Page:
Author Matthew Buscemi Speaks from Beyond the Hedge, Past the Tollbooth, and Across the Universe
Author Matthew Buscemi, an Illinois-born speculative fiction author, founder of Fuzzy Hedgehog Press, and casual philosopher and linguist, recently published the latest of his six novels and novellas. The novella, Our Algorithm Who Art Perfection, can be downloaded for free from his website, along with 3 other novels and novellas. Buscemi splits his time between his job as a programmer and his writing career and lives with his husband in Seattle, Washington.
I was recently scanning through my bookshelves when my eyes fell upon Schrödinger’s City, a mind-bending exploration of City, a realm that both is and is not anything and everything you believe it could be, told from 27 separate points of view. I’m always looking for something new to read, so with Schrödinger on my mind, I reached out to Matthew Buscemi, hoping he would have some new releases I could get my hands on. Luckily for me, Buscemi not only had a new novella but also some time for an interview. Giddy at the opportunity to catch a glimpse into Buscemi’s active and creative mind, we set up a time to chat and cracked into the interview.
How do you define science fiction?
I always like to ask writers how they define science fiction. If you’ve ever met one of those heretics who say Star Wars isn’t sci-fi, you’ll know what a heated subject it can be!
Buscemi: Well, the borders are fuzzy and hard to find. I’ve delved pretty hard into the academic side, but it didn’t help. If anything it makes it worse! More information and views just made it more nuanced and blurry. Dr. Darko Suvin, [an award-winning science fiction scholar] defined it as “anything that causes cognitive estrangement,” which is accomplished in novels like 1984, The Handmaid’s Tale, and Brave New World, but leaves out science fiction genres like space operas and cyberpunk.
Though Suvin believes science fiction is limited to an alternate reality just different, but similar, enough to be within the realm of extreme possibility, thus forcing the reader to question how the world they inhabit could become (or may have once been) that way, Buscemi has broader qualifiers for what defines science fiction.
Buscemi: I like anything that’s sufficiently strange, with enough philosophical meat. Beyond that, the boundaries get so broad, it encompasses everything. Science fiction is traditionally heavy on concepts, characters, science, philosophy… it’s a very cognitive genre.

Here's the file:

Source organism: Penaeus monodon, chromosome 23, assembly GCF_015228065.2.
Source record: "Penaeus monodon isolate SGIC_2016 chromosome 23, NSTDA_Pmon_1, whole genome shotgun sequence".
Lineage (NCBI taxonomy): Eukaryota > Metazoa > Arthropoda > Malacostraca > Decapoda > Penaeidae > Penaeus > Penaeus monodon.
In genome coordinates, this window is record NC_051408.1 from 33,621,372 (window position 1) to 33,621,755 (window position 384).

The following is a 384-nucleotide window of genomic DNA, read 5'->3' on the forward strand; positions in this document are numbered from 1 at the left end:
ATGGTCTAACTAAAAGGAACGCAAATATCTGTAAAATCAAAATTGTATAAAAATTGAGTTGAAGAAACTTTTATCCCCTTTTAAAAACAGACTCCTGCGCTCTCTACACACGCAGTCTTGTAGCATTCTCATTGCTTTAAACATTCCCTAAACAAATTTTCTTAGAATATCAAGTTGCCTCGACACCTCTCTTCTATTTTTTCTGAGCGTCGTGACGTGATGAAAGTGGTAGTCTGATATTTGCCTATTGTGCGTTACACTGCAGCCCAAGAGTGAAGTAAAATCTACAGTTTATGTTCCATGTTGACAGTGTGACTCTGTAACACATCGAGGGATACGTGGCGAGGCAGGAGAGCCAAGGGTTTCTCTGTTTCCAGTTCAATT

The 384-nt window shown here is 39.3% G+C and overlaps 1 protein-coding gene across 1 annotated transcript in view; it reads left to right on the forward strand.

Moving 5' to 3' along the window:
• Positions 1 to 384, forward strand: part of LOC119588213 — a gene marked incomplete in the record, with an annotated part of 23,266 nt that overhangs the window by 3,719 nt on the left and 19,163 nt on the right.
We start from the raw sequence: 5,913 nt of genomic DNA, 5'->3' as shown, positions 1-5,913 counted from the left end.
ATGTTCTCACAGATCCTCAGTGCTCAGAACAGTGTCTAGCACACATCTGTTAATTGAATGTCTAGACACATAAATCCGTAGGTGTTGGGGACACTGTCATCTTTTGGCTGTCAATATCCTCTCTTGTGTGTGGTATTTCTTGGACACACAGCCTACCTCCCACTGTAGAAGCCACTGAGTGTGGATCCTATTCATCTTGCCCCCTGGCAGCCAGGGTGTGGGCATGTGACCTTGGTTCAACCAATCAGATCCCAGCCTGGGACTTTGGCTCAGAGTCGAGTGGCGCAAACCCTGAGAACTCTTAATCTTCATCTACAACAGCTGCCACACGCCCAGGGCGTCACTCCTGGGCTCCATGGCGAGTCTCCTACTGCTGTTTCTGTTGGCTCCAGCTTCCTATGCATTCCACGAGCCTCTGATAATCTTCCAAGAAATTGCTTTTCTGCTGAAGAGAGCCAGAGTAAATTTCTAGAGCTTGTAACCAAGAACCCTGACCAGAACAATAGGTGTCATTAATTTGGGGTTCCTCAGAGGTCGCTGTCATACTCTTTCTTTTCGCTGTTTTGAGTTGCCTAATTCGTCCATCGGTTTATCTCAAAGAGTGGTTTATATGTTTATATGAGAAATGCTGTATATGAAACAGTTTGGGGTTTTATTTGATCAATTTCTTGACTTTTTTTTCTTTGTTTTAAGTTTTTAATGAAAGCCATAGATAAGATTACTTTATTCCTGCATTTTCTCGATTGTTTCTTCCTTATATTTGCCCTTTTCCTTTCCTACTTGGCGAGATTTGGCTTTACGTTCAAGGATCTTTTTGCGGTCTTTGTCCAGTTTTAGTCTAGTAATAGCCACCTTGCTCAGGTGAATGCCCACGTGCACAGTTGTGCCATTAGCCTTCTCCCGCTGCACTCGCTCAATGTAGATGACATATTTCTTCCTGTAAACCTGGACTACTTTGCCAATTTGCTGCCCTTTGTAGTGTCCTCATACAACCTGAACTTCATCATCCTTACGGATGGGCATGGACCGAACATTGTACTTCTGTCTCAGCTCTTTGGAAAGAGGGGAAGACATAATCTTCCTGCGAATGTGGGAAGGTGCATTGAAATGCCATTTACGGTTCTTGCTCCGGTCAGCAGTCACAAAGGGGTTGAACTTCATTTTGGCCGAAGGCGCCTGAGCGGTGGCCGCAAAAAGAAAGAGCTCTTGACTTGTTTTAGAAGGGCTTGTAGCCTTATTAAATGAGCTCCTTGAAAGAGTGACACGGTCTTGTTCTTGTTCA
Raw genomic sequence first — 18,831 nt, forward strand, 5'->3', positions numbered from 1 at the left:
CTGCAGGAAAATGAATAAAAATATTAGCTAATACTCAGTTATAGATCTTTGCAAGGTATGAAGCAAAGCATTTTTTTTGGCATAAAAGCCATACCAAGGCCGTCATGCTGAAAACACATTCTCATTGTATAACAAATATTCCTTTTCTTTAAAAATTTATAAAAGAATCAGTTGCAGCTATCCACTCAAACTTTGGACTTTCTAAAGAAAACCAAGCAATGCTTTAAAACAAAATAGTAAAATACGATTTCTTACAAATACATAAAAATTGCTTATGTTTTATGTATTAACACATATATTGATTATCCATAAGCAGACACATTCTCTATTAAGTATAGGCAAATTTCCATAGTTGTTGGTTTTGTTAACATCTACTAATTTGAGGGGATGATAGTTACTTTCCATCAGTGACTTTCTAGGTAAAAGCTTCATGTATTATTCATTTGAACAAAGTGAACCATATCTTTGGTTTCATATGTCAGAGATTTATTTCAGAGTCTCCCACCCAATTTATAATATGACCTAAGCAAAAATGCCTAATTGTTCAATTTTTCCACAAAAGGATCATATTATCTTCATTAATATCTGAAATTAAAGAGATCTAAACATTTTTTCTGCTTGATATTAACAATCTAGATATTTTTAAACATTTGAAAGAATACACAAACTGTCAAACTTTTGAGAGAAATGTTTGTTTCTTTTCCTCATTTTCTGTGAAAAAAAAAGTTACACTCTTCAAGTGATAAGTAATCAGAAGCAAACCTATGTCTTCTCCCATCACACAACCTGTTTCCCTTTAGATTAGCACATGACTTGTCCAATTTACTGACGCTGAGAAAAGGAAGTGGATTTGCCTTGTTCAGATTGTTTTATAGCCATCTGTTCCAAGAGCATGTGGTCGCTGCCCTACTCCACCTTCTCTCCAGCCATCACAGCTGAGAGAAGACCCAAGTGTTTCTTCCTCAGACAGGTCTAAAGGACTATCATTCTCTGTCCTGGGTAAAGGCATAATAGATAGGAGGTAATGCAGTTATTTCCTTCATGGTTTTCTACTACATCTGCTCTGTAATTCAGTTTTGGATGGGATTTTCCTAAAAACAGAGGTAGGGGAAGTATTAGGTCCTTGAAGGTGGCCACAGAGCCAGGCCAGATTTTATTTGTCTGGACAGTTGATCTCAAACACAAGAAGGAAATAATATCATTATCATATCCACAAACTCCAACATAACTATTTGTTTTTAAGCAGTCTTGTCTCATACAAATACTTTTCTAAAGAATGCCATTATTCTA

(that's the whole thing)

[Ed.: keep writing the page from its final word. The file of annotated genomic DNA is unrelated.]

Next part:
For this list of 17 of the best sci-fi books by female science fiction writers, we drew on old, new, well known and lesser known alike. “Gender division in writing and reading thus comes down to tendencies, not absolutes. Men more often concern themselves with actions, ideas, and analysis. Women more often concern themselves with processes, perceptions, and implications.” That being said, it only makes sense that female science fiction writers devastate our perceptions of reality and rebuild the implications of [Click here to Read More…]
What was your first favorite science fiction book growing up?
Buscemi: I remember loving The Phantom Tollbooth by Norton Juster when I was ten years old. [For those who aren’t familiar, Buscemi described it as a “strange world where every psychological problem becomes real,” plagued by an endless war between the Kingdom of Reason and the Kingdom of Emotion.]
Laughing, Buscemi said of the world behind the tollbooth, “This is a world where the weird things that happen in my head actually make sense.” His two favorite science fiction novels as an adult are now Embassy Town by China Mieville, and The Lathe of Heaven by Ursula K. Le Guin, but like any good 90’s kid, he admits to being raised more by television than books. Star Trek: The New Generation, Buscemi believes, is the true core of Star Trek: elements like the Inner Light and the alien race called Tamarians who speak only in metaphors.
Buscemi’s interest in language extends into the real world; he’s taught English in Japan and Thailand and studied linguistics in Hawaii before settling into the Pacific Northwest. A voracious reader, Buscemi surprisingly didn’t become a professional writer until 2013 but had been cultivating his first novel, Voyage Embarkation, since before high school.
Buscemi: It was the story I really knew I wanted to put into the world. I saved partial drafts from high school to 2012 when the eBook thing happened, and I worked hard on the story for a year before publishing it as an eBook in 2013. It all just kept going from there.
After finishing Voyage Embarkation, Buscemi’s next two novels also featured gay, male programmers as protagonists, leading a fellow writer to challenge him to break outside his box.
Give me a parallel universe and I can do that. I want to see where my imagination takes me.
As a gay, male programmer himself, Buscemi accepted the challenge and plotted out Schrödinger’s City, in which he would not only meet his friend’s challenge but greatly exceed it. The 27 different perspectives in Schrödinger’s City weren’t just tossed haphazardly on the page; Buscemi is what writers call a “plotter.”